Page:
Over the past generation, members of the college-educated class have become amazingly good at making sure their children retain their privileged status. They have also become devastatingly good at making sure the children of other classes have limited chances to join their ranks.
How they have managed to do the first task - giving their own children a leg-up - is pretty obvious. It's the pediacracy, stupid.
Over the past few decades, upper-middle-class Americans have embraced behaviour codes that put cultivating successful children at the centre of life. As soon as they get money, they turn it into investments in their children.
Upper-middle-class mothers have the means and the maternity leave to breastfeed their babies at much higher rates than high-school-educated mothers, and for much longer periods.
Upper-middle-class parents have the means to spend two to three times more time with their pre-school children than less affluent parents. Since 1996, education expenditures among the affluent have increased by almost 300 per cent, while education spending among every other group is basically flat.
As life has got worse for the rest in the middle class, upper-middle-class parents have become fanatical about making sure their children never sink back to those levels. Of course, there is nothing wrong in devoting yourself to your own progeny.
It is when we turn to the next task - excluding other people's children from the same opportunities - that things become morally dicey.
Dr Richard Reeves of the Brookings Institution recently published a book called Dream Hoarders, detailing some of the structural ways the well-educated rig the system.
The most important is residential zoning restrictions. Well-educated people tend to live in places like Portland, New York and San Francisco that have housing and construction rules that keep the poor and less educated away from places with good schools and good job opportunities.
These rules have a devastating effect on economic growth nationwide. Research by economists Hsieh Chang-tai and Enrico Moretti suggests that zoning restrictions in the nation's 220 top metro areas lowered aggregate United States growth by more than 50 per cent from 1964 to 2009.
The restrictions also have a crucial role in widening inequality.
An analysis by economist Jonathan Rothwell finds that if the most restrictive cities became like the least restrictive, the inequality between different neighbourhoods would be cut in half.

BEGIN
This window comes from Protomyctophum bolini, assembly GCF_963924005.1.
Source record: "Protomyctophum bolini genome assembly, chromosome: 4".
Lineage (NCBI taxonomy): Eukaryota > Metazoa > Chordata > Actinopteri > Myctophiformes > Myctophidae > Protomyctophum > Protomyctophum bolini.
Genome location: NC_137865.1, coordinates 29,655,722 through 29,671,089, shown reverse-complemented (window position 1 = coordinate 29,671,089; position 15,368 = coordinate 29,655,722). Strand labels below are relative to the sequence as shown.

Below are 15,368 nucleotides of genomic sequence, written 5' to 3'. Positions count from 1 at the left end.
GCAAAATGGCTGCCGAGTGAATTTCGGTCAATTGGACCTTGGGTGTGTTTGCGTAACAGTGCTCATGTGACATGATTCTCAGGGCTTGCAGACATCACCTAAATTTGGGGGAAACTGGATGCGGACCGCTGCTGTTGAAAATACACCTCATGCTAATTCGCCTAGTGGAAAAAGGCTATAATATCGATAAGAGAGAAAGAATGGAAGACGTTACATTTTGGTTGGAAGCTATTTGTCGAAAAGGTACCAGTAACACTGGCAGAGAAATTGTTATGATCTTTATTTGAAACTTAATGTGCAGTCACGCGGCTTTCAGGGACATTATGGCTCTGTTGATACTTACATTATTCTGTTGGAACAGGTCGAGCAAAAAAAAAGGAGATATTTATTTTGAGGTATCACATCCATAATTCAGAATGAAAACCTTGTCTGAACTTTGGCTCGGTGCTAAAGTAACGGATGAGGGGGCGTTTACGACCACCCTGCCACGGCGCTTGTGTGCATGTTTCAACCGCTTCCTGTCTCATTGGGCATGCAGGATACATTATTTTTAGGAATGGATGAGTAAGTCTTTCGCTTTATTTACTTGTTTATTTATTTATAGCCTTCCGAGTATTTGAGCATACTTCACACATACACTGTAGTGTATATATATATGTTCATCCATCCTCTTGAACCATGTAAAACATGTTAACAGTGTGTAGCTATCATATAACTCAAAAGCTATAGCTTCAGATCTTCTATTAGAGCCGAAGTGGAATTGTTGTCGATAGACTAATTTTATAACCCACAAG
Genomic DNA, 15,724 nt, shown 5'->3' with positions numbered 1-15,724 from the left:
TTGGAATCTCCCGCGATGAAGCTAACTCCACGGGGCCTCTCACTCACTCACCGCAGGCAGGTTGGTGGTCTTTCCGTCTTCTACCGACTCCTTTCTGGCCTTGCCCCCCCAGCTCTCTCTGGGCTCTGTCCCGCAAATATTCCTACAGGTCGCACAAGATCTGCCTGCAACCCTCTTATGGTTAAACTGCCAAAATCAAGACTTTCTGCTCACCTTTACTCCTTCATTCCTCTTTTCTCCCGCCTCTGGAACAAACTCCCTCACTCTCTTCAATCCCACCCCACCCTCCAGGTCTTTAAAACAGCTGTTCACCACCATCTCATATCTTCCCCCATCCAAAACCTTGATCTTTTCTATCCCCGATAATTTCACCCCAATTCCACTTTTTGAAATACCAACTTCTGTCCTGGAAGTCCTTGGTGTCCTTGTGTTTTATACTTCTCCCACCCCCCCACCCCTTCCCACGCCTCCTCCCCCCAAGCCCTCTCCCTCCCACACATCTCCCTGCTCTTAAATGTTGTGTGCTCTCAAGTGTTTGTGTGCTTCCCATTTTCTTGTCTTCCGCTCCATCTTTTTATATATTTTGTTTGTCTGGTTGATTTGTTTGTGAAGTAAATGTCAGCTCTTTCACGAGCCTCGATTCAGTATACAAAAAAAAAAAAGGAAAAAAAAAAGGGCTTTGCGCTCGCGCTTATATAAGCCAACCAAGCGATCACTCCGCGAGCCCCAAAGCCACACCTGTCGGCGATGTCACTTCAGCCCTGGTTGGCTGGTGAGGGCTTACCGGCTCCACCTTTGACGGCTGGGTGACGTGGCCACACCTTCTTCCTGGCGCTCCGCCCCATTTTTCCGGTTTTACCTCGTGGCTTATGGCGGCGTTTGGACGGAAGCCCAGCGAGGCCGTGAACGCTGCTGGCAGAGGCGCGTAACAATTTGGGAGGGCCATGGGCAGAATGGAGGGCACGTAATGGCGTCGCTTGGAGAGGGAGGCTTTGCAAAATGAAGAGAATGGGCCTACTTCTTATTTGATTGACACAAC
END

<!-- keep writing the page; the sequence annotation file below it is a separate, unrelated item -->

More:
Dr Reeves' second structural barrier is the college admissions game. Educated parents live in neighbourhoods with the best teachers, they top off their local public school budgets and they benefit from legacy admissions rules, from admissions criteria that reward children who grow up with lots of enriching travel and from unpaid internships that lead to jobs.
It is no wonder that 70 per cent of the students in the nation's 200 most competitive schools come from the top quarter of the income distribution. With their admissions criteria, America's elite colleges sit atop gigantic mountains of privilege, and then with their scholarship policies they salve their conscience by offering teeny stepladders for everybody else.
I was braced by Dr Reeves' book, but after speaking with him a few times about it, I have come to think the structural barriers he emphasises are less important than the informal social barriers that segregate the lower 80 per cent.
Recently, I took a friend with only a high school degree to lunch. Insensitively, I led her into a gourmet sandwich shop. Suddenly I saw her face freeze up as she was confronted with sandwiches named "Padrino" and "Pomodoro" and ingredients like soppressata, capicollo and a striata baguette.
I quickly asked her if she wanted to go somewhere else and she anxiously nodded yes, and we ate Mexican.
American upper-middle-class culture (where the opportunities are) is now laced with cultural signifiers that are completely illegible unless you happen to have grown up in this class. They play on the normal human fear of humiliation and exclusion.
Their chief message is, "You are not welcome here." In her thorough book The Sum Of Small Things, Professor Elizabeth Currid-Halkett argues that the educated class establishes class barriers not through material consumption and wealth display but by establishing practices that can be accessed only by those who possess rarefied information. To feel at home in opportunity-rich areas, you have got to understand the right barre techniques, sport the right baby carrier, have the right podcast, food truck, tea, wine and Pilates tastes, not to mention possess the right attitudes about writer David Foster Wallace, child-rearing, gender norms and intersectionality.
The educated class has built an ever more intricate net to cradle us in and ease everyone else out.
It is not really the prices that ensure 80 per cent of your co-shoppers at Whole Foods are, comfortingly, also college graduates. It is the cultural codes.
Status rules are partly about collusion, about attracting educated people to your circle, tightening the bonds between you and erecting shields against everybody else. We in the educated class have created barriers to mobility that are more devastating for being invisible.
The rest of America can't name them, can't understand them. They just know they are there.
A version of this article appeared in the print edition of The Straits Times on July 13, 2017, with the headline 'How the privileged prevent other people's children from doing well'. Print Edition | Subscribe
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